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Science of TRON

Listen to audio from the "Science of TRON" panel, featuring director Joe Kosinski, producer Sean Bailey, and science consultants Sean Carroll & John Dick. Learn More

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The Final Frontier

More than four decades have passed since a human first set foot on the Moon.Last Thursday, the space shuttle Atlantis returned to Earth and NASA’s Space Shuttle Program officially closed its doors. A sad day, for sure, but over here at The Exchange, we plan on passing the time between now and private spaceflights by heading to the movies for some fictional space exploration. Except, well, we noticed there are not very many upcoming space exploration films. Is Hollywood finished exploring the “final frontier”?

The Catastrophic Potential of Severe Space Weather

Tornadoes, earthquakes, climate change, tsunamis and comets… For screenwriters who want to tackle the disaster film genre, the hardest part might be choosing how to destroy the Earth. Look at all the options! Plus, if you aren’t satisfied with the standard disasters above, there are limitless options in epidemics, aliens, explosions and the newest disaster to entertain audiences, severe space weather

When Galaxies Collide

In a fantastic example of entertainment lending its services to science, actress (Buffy, Dr. Horrible's Singalong Blog) and Webseries creator (The Guild) Felicia Day stars in this new PSA from Spitzer Science Center, correcting some of the misconceptions about new findings on colliding galaxies from NASA's Spitzer Space Telescope.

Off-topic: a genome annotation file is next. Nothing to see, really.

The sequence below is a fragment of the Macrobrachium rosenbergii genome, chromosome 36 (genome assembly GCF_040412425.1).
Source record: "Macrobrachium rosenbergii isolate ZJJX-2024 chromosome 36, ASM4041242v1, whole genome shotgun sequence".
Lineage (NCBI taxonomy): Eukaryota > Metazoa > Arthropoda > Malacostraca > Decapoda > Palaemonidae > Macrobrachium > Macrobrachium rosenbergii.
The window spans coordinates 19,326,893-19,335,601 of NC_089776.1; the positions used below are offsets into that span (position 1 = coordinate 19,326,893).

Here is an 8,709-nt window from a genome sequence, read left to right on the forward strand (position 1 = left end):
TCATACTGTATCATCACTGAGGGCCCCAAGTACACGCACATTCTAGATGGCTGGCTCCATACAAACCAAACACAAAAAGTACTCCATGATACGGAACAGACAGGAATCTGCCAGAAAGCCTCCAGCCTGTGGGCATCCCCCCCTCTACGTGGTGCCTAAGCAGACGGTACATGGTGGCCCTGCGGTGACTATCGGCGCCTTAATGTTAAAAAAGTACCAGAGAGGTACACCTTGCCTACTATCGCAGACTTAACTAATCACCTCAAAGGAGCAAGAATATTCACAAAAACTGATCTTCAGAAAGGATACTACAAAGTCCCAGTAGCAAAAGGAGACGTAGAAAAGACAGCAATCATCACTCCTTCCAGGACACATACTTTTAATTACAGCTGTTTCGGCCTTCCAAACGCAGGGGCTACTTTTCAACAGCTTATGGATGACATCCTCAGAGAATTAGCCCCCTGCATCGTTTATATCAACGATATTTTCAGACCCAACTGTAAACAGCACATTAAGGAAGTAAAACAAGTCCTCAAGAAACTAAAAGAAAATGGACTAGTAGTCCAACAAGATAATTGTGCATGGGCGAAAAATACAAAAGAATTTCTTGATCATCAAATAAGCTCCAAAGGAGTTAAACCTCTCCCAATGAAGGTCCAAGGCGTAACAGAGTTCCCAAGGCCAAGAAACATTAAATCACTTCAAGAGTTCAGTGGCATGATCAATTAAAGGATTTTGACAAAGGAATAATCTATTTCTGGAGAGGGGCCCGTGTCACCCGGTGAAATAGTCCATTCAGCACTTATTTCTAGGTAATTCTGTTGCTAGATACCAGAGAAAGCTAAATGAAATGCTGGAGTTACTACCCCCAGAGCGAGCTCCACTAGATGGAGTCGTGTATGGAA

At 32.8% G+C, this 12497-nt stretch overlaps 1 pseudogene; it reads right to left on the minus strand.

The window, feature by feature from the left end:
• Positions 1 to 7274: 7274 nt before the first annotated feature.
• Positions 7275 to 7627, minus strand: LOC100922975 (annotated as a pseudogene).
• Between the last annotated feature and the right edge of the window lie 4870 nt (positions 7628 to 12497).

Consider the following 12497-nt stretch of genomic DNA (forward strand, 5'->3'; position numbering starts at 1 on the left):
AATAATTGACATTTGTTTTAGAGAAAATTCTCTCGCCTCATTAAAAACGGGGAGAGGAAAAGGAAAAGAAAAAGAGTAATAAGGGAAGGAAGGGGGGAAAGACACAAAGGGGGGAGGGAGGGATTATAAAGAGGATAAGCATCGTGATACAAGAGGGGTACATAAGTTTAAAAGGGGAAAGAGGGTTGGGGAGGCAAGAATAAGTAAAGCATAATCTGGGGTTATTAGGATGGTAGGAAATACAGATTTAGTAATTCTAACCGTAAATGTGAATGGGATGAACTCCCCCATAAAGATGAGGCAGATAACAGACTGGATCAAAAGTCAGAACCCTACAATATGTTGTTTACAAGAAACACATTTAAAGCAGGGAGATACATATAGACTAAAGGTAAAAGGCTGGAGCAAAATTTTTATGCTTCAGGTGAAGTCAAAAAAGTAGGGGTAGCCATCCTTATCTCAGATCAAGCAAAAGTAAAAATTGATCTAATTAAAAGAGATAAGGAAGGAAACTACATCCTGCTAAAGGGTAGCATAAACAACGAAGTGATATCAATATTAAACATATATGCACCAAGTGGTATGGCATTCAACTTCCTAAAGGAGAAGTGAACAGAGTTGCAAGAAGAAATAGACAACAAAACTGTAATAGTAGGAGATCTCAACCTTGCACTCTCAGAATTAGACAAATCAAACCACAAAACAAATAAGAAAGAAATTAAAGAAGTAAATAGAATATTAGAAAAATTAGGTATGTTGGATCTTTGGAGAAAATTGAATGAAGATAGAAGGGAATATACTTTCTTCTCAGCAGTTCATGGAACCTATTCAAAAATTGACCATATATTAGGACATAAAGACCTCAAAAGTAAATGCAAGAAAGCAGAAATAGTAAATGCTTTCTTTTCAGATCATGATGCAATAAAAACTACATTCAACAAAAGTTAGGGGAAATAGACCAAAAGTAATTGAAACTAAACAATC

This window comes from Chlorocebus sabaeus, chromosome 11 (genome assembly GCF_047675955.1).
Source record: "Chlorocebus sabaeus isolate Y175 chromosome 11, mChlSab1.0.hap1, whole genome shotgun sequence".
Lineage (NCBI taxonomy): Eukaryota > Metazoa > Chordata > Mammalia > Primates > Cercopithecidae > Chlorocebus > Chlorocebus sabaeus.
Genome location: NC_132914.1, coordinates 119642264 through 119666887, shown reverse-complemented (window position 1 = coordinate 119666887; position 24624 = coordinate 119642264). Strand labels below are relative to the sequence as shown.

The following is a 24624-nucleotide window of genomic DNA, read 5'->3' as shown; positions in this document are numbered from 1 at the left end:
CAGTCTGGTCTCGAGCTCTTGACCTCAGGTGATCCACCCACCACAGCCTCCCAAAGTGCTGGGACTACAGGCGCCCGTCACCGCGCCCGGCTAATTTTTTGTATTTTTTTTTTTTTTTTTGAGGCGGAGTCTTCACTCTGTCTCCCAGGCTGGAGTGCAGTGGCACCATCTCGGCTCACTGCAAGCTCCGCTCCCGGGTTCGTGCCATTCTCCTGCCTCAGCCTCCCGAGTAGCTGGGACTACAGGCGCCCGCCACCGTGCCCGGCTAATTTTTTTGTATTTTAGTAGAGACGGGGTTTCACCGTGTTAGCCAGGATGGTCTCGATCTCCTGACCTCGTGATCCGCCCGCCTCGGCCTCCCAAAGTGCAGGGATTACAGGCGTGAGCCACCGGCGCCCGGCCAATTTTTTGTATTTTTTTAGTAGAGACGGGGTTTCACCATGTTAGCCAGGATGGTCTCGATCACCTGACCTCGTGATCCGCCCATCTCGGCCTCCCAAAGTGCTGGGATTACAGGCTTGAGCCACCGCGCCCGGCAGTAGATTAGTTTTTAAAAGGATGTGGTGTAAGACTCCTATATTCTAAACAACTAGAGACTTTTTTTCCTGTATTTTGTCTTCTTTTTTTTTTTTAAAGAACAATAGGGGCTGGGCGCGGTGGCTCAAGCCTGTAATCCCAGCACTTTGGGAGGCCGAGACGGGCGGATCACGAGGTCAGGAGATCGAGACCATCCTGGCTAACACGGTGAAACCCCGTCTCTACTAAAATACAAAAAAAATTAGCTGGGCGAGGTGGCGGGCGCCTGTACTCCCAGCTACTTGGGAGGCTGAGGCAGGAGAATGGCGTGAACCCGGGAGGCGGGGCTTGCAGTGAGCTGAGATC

Eyes on Saturn

We nearly missed the lovely profile of astrophysicist Carolyn Porco that appeared last week in The New York Times. Porco trailblazed was part of the team that analyzed data from the Voyager spacecraft in the 1980s, making her one of the young up and coming "rock stars" of space science.

A One-Way Ticket to Mars

Now that the hype surrounding the 40th anniversary of the Moon landings has come and gone, we are faced with the grim reality that if we want to send humans back to the Moon the investment is likely to run in excess of $150 billion. The cost to get to Mars could easily be two to four times that, if it is possible at all.

Finding Inspiration on the Moon (Yes, Another Moon Post!)

So, the Moon has been on my radar lately. Our lonely, pock-marked orbiter is pretty cool…even just to stare at. And I’m obviously not the only one who thinks so. The X-Change Files has already seen a couple of posts here on the subject. At the risk of posting redundancy, I wanted to get my blog in edgewise. 

Driving Rocket Ships and Talking with Our Minds

This week marks the 40th anniversary of the Apollo 11 Moon Landing on July 19, 1969, and there has been a predictable flurry of reporting about the event. The New York Times asked me and a few others to recall our memories of the 1969 events, in which I recalled how enthralled I was as a 15-year-old, staying home from school to chart the entire missions, building scale models, and dreaming of one day perhaps being the first Canadian Astronaut.